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What You Should Know About Cervical Cancer

What You Should Know About Cervical Cancer

Cervical cancer has a quality that sets it apart from nearly every other type of cancer: More than 95% of all cases of cervical cancer are preventable.

At Karen F. Brodman, MD, PLLC, we’re dedicated to helping women prevent cervical cancer. We talk with our patients about the risks and causes of the disease, and most importantly, we help them prevent it with routine Pap smears and HPV vaccinations.

If you have questions about cervical cancer, don't hesitate to call our office on the Upper West Side of Manhattan. Meanwhile, here's everything you need to know about cervical cancer.

HPV causes cervical cancer

The human papillomavirus (HPV) causes more than 95% of all cervical cancers. HPV is the most common sexually transmitted infection. It's so common that nearly everyone has HPV at some time in their life.

Luckily, your immune system usually clears HPV out of your body before it causes health problems. But sometimes the infection doesn't go away. Instead, it invades cells in the tissues lining your cervix. That's when cervical cancer begins.

Cervical cancer progresses through stages

HPV changes the genes that control how cells divide and grow. After HPV takes hold, the affected cells grow abnormally, eventually creating a mass (tumor) of cancerous tissue.

The cellular growth goes through several stages. At first, the changes are abnormal but not cancerous. At this early precancerous stage, you have cervical dysplasia (a low-grade lesion).

Low-grade lesions have more normal than abnormal cells. Your HPV infection can still heal at this stage. If it doesn't, the cells keep growing out of control, progressing to form a high-grade lesion.

High-grade lesions have more abnormal cells than normal ones. Though these lesions aren't quite cancerous, they're dangerous because the infection won't heal at this stage. Without treatment, the tumor turns into full-blown cervical cancer.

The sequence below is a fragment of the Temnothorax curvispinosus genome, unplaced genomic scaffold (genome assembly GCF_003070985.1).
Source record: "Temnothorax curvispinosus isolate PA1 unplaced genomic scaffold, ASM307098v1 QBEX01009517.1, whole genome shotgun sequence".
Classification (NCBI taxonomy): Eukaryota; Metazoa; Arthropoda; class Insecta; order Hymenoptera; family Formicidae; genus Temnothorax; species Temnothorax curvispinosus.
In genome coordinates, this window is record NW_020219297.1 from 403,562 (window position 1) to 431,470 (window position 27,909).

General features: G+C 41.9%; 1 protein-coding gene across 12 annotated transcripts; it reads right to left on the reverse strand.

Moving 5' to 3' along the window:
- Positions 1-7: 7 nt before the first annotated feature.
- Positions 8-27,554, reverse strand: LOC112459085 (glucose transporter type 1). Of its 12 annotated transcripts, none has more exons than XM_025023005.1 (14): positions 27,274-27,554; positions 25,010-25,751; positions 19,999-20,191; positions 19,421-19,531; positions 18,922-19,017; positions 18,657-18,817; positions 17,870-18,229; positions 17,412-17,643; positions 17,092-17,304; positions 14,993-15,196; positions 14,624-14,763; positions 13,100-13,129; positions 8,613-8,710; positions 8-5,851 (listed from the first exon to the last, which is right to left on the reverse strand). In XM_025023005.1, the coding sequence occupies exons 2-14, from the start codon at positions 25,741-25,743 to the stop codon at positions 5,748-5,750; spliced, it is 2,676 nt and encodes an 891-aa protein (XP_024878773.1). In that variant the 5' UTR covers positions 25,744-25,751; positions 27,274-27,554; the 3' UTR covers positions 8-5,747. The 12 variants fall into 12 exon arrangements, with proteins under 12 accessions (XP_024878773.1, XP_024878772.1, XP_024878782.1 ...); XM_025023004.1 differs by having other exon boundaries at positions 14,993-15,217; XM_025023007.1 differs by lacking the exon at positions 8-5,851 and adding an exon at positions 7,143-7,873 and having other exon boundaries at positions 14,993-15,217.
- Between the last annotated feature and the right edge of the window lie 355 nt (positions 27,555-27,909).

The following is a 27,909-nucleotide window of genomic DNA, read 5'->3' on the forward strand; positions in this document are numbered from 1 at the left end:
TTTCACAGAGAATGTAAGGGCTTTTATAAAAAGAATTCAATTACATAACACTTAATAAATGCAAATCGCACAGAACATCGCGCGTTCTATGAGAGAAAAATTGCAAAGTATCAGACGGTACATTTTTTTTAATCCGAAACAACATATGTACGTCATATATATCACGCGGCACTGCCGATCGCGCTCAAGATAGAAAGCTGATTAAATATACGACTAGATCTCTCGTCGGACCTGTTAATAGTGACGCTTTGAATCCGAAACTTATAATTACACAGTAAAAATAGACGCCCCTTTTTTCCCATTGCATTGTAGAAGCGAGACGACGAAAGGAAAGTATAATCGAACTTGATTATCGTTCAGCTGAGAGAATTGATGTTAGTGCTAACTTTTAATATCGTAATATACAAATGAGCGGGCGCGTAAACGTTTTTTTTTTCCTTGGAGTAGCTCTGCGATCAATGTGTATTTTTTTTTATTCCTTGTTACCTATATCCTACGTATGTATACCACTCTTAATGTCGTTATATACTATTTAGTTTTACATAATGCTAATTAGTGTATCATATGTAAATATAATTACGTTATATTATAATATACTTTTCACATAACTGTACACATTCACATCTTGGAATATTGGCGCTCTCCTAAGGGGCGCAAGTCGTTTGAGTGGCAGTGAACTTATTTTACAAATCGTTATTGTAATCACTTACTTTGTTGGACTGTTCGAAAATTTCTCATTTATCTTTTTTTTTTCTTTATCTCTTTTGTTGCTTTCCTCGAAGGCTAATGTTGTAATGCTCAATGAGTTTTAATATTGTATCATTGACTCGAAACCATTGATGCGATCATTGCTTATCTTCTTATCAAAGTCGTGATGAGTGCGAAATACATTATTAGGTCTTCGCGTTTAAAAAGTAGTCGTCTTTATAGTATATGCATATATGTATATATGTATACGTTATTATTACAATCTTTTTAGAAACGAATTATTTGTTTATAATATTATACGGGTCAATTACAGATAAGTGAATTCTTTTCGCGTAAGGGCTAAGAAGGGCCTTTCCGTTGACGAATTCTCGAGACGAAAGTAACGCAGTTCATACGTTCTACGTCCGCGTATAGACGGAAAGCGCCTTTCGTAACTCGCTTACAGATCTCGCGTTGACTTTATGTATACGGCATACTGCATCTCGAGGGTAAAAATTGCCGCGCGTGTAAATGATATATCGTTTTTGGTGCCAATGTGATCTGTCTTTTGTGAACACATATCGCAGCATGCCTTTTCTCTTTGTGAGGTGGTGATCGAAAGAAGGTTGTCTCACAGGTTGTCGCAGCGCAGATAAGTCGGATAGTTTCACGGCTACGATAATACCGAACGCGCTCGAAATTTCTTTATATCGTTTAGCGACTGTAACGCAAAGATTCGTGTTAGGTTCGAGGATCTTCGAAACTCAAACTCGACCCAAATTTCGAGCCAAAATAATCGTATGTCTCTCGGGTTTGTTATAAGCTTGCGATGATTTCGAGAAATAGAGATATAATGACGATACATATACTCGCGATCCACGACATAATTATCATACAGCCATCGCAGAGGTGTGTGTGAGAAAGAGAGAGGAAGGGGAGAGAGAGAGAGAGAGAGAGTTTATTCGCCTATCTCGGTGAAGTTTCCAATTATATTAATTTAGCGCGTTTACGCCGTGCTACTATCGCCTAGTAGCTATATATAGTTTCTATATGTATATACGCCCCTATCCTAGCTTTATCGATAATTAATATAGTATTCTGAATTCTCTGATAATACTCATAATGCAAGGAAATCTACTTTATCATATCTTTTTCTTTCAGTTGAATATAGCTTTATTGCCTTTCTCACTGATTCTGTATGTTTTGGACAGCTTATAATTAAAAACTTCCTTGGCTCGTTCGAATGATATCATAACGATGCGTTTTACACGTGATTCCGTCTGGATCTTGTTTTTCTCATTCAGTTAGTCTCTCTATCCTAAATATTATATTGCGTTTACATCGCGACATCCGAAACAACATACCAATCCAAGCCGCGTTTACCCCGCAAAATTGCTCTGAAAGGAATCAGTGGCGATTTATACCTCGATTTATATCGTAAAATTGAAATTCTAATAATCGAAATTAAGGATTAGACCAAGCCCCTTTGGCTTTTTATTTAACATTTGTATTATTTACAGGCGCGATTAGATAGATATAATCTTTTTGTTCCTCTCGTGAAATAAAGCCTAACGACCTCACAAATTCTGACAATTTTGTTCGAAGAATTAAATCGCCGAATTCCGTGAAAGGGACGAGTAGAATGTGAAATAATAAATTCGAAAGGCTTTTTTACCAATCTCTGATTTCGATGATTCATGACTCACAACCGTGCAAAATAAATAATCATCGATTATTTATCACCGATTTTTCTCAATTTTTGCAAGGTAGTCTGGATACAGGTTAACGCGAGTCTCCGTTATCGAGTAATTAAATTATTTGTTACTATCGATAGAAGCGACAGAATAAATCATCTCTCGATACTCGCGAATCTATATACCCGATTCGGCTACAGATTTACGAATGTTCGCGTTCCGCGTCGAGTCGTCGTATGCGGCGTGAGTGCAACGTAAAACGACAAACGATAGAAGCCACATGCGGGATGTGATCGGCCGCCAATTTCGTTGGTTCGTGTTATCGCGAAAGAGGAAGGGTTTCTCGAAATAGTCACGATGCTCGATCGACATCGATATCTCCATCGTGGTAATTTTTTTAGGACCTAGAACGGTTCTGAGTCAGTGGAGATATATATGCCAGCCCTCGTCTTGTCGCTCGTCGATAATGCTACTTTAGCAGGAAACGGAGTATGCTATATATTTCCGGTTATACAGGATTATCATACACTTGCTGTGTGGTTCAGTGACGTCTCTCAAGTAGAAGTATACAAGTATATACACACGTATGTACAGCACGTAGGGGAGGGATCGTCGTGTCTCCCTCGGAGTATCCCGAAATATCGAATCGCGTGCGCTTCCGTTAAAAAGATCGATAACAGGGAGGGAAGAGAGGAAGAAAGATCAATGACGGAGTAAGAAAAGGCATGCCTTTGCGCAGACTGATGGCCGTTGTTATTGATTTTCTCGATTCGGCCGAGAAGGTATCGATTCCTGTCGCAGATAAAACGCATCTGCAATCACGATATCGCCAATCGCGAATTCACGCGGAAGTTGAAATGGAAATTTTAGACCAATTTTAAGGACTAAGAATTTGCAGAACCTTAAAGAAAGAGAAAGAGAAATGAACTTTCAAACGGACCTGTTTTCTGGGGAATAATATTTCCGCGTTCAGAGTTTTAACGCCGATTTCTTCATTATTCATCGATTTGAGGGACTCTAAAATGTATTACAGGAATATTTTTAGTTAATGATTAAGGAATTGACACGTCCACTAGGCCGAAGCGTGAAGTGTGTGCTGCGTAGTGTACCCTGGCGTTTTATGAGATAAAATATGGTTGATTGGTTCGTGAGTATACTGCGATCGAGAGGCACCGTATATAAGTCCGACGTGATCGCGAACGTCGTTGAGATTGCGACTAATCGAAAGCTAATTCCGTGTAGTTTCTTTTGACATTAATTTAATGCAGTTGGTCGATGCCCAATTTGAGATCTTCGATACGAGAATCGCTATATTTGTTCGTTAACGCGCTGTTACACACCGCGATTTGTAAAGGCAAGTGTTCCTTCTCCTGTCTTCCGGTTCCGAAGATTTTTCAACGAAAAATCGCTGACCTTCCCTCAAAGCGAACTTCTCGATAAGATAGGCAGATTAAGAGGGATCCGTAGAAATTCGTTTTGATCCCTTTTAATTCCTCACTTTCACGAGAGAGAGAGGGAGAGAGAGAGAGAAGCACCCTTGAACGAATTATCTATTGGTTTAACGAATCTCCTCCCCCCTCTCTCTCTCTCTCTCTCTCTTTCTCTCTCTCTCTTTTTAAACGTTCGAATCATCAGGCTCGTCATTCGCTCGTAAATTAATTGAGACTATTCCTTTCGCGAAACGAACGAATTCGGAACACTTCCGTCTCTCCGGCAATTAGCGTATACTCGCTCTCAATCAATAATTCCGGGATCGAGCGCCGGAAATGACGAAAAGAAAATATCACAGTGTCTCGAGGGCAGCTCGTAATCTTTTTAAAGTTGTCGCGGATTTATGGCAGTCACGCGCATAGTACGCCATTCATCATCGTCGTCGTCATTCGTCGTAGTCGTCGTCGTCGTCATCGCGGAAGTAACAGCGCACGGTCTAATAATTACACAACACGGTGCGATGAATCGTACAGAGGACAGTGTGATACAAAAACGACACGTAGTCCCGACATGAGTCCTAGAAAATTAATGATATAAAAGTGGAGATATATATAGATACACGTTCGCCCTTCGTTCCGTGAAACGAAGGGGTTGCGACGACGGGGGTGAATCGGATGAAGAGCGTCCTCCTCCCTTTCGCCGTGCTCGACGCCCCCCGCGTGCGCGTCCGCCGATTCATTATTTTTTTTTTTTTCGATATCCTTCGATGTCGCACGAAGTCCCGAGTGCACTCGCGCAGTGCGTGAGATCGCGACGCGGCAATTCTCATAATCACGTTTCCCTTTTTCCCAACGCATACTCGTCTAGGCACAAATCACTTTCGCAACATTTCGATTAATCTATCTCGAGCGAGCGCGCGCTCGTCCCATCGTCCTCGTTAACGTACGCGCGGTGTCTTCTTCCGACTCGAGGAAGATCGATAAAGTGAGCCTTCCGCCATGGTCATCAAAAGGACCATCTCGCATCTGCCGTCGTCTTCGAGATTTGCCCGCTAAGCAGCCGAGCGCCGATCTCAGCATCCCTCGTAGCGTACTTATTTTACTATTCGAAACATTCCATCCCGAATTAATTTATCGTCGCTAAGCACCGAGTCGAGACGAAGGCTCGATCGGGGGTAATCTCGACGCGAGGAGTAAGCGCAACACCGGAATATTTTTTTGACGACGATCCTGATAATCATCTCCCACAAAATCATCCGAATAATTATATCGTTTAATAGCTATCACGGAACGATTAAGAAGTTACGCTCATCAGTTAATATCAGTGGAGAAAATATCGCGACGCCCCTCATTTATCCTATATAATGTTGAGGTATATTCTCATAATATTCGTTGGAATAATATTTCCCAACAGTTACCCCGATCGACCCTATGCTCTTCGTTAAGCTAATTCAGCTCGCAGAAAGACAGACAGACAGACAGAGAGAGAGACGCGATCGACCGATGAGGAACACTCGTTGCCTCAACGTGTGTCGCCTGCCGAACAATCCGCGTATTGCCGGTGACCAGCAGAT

We can still prevent cervical cancer by detecting and removing the abnormal cells during the first and second stages. After cancer develops, our ability to cure the disease depends on whether it has spread beyond your cervix.

Don't count on cervical cancer symptoms

You can't depend on signs alerting you to a possible problem because cervical cancer doesn't cause symptoms in its early stages.

As the cancer reaches an advanced stage, you may have symptoms such as: 

These symptoms could signal one of many possible gynecologic conditions, so it's important to protect your health by scheduling a checkup.

Two ways to prevent cervical cancer

Women have two effective tools for preventing cervical cancer. You can schedule regular Pap smears and get the HPV vaccine.

Pap smears

Pap smears can find the earliest cellular changes. All women should have their first Pap smear at 21, whether or not they're sexually active. We usually perform Pap smears during annual well-woman exams. However, you can schedule the test at any time.

We gently swab a tissue sample from your cervix and send it to a lab. Lab technicians evaluate the sample under a microscope, looking at all the cells for signs of abnormal changes. Then they send us a report with details about the types of cells and the stage of cellular changes.

If your results show early, precancerous changes, we may ask you to wait a short time before having a second Pap test, or we may run an HPV test. In many cases, a second Pap test comes back negative because the HPV cleared out of your system.

If your Pap smear shows moderate to severe cellular changes, or a repeat Pap smear comes back positive, we do a colposcopy. During a colposcopy, we use a magnifying lens to examine your cervix, identify abnormal cells, and remove them.

In the first and second stages, removing the tissues prevents cervical cancer. However, all the tissues go to the lab and their results confirm that all abnormal cells are gone. If you were in an advanced stage, the lab determines if the cancer has spread.

HPV vaccine

The HPV vaccine prevents an infection by building your immunity to the virus. The shots are most effective when given before you have an HPV infection. For this reason, they’re recommended for preteens who are 9-12 years old, as well as for people up to age 26 who didn’t get them earlier. 

You can also get the vaccine any time up to the age of 45. However, its effectiveness diminishes if you were already exposed to HPV.

If it's time for your Pap smear or you want to learn more about the vaccine, call Karen F. Brodman, MD, PLLC, or book an appointment with us online.

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